Federal Judge Blocks JetBlue-Spirit Airlines Merger

January 17, 2024
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The elimination of Spirit would harm cost-conscious travelers who rely on Spirit’s low fares.

United States District Judge William Young, of the U.S. District Court for the District of Massachusetts, in his decision to block JetBlue’s $3.8 billion purchase of Spirit Airlines.

What To Know: The U.S. Department of Justice sued JetBlue and Spirit last year in an attempt to block the merging of two U.S. airlines; on Tuesday, the deal was blocked with Judge Young’s decision rejecting the acquisition. In his 100-plus page decision, he explained the merger would minimize competition and likely result in higher fares for customers who depend on Spirit’s low prices.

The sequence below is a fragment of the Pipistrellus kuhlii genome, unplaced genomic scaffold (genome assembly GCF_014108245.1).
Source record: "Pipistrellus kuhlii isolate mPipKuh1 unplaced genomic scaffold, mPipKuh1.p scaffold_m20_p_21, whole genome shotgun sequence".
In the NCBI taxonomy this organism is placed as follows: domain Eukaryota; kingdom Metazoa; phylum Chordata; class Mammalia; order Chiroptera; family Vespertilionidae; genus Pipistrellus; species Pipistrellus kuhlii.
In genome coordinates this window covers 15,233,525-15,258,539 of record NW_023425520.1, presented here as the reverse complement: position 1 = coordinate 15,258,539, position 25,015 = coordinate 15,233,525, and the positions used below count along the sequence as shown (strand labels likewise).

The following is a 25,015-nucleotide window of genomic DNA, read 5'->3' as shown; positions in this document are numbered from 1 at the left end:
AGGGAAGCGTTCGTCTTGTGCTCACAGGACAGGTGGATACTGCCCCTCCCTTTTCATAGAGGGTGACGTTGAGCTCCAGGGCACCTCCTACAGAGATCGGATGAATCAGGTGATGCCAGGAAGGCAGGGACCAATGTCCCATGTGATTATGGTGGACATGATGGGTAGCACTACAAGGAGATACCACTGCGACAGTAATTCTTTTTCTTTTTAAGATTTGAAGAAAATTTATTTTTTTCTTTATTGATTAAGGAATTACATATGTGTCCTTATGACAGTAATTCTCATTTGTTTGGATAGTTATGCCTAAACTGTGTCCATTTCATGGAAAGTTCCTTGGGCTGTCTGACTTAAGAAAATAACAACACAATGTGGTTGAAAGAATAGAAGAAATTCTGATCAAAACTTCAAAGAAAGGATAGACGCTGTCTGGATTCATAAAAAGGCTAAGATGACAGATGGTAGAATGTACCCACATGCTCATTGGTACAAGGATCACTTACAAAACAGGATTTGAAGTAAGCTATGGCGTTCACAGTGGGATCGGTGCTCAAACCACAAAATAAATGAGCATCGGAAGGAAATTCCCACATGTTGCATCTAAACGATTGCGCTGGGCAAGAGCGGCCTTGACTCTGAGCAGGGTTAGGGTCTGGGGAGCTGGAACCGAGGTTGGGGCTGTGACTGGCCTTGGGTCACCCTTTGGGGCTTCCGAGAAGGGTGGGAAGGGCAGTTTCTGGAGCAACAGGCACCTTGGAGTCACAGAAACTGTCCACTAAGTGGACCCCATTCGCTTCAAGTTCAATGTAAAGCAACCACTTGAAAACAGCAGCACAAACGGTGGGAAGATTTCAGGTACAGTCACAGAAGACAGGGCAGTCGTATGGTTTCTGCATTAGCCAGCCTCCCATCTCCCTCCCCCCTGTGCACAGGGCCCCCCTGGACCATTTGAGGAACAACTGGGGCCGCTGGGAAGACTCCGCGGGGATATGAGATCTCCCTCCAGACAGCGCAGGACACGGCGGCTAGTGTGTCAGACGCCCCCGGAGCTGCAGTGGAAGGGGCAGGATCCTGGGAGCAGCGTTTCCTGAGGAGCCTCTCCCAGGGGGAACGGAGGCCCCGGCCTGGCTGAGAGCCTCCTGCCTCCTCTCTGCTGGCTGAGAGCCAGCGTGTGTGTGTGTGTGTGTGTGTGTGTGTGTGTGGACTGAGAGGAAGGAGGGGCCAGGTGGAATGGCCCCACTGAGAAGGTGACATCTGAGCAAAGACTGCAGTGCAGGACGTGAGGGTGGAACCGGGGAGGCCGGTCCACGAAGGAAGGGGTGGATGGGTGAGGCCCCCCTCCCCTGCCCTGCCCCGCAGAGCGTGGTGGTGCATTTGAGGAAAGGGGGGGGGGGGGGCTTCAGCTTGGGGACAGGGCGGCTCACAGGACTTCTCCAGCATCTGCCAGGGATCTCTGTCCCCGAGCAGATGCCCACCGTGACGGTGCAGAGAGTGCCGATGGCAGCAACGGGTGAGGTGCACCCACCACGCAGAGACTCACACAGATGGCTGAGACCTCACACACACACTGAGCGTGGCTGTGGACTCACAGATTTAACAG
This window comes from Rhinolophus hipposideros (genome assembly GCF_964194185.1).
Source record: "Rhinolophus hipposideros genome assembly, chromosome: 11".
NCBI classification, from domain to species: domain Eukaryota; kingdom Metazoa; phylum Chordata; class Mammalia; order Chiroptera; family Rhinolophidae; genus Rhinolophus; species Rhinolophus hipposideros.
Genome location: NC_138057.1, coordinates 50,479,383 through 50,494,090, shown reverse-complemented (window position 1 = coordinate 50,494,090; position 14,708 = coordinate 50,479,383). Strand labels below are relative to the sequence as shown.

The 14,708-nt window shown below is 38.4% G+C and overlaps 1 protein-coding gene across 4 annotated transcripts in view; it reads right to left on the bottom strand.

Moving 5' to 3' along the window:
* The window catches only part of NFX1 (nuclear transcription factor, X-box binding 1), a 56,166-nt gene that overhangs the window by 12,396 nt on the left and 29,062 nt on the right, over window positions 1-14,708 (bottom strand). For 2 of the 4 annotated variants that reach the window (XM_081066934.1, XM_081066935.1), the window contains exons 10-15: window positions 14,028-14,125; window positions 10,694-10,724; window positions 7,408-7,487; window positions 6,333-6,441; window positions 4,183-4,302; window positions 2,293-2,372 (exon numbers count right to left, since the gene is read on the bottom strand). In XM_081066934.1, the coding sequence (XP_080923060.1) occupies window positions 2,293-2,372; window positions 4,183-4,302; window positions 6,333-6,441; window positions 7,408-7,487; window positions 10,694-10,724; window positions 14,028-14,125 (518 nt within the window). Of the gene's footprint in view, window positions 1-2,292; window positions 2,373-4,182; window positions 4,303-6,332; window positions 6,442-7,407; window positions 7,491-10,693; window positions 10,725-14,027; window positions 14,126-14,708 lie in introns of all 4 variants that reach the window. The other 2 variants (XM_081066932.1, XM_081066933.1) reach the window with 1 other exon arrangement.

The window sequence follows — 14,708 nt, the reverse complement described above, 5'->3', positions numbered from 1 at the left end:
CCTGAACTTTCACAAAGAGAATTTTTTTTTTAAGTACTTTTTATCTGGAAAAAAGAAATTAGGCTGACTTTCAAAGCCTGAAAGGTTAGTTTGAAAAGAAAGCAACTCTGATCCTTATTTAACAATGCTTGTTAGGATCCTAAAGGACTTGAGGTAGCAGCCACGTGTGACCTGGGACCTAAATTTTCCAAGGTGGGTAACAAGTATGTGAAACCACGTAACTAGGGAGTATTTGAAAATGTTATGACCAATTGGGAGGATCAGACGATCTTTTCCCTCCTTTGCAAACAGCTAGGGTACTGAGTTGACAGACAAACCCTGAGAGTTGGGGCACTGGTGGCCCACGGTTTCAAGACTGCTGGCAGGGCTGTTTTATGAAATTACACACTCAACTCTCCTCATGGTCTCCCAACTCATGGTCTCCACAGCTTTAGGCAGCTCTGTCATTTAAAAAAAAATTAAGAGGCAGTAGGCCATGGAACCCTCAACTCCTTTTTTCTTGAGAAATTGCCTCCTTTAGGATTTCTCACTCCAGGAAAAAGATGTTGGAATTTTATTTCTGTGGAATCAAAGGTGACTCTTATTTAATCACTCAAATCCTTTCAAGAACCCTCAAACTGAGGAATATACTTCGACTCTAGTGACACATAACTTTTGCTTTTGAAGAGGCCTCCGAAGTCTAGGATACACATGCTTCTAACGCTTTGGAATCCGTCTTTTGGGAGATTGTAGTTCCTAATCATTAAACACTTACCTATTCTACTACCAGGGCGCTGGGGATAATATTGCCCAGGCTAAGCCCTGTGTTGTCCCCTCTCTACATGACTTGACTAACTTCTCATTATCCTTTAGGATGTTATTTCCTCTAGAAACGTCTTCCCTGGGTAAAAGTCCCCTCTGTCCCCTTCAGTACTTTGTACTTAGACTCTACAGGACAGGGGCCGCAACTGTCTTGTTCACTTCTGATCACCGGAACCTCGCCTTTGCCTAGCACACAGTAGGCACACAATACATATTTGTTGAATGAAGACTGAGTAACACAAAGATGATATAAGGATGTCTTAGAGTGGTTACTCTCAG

Big Picture: Had the deal gone through, it would have been the largest airline merger in the U.S. in more than a decade. Additionally, it would have created the fifth largest airline in the U.S., which JetBlue lawyers argued would have allowed them to compete more seriously with the top four U.S. airlines — American, Delta, United and Southwest (which control around two-thirds of the U.S. airline market).

Something To Consider: The New York Times reports, “the proposed merger would have been a lifeline to” Spirit, “which had been struggling with operational issues and had not turned a profit since before the pandemic.”

JetBlue and Spirit have not indicated whether they will appeal the decision.

Read More: Federal Judge Blocks JetBlue’s $3.8 Billion Acquisition of Spirit Airlines (The Wall Street Journal)

by Emily Hooker, based in Texas

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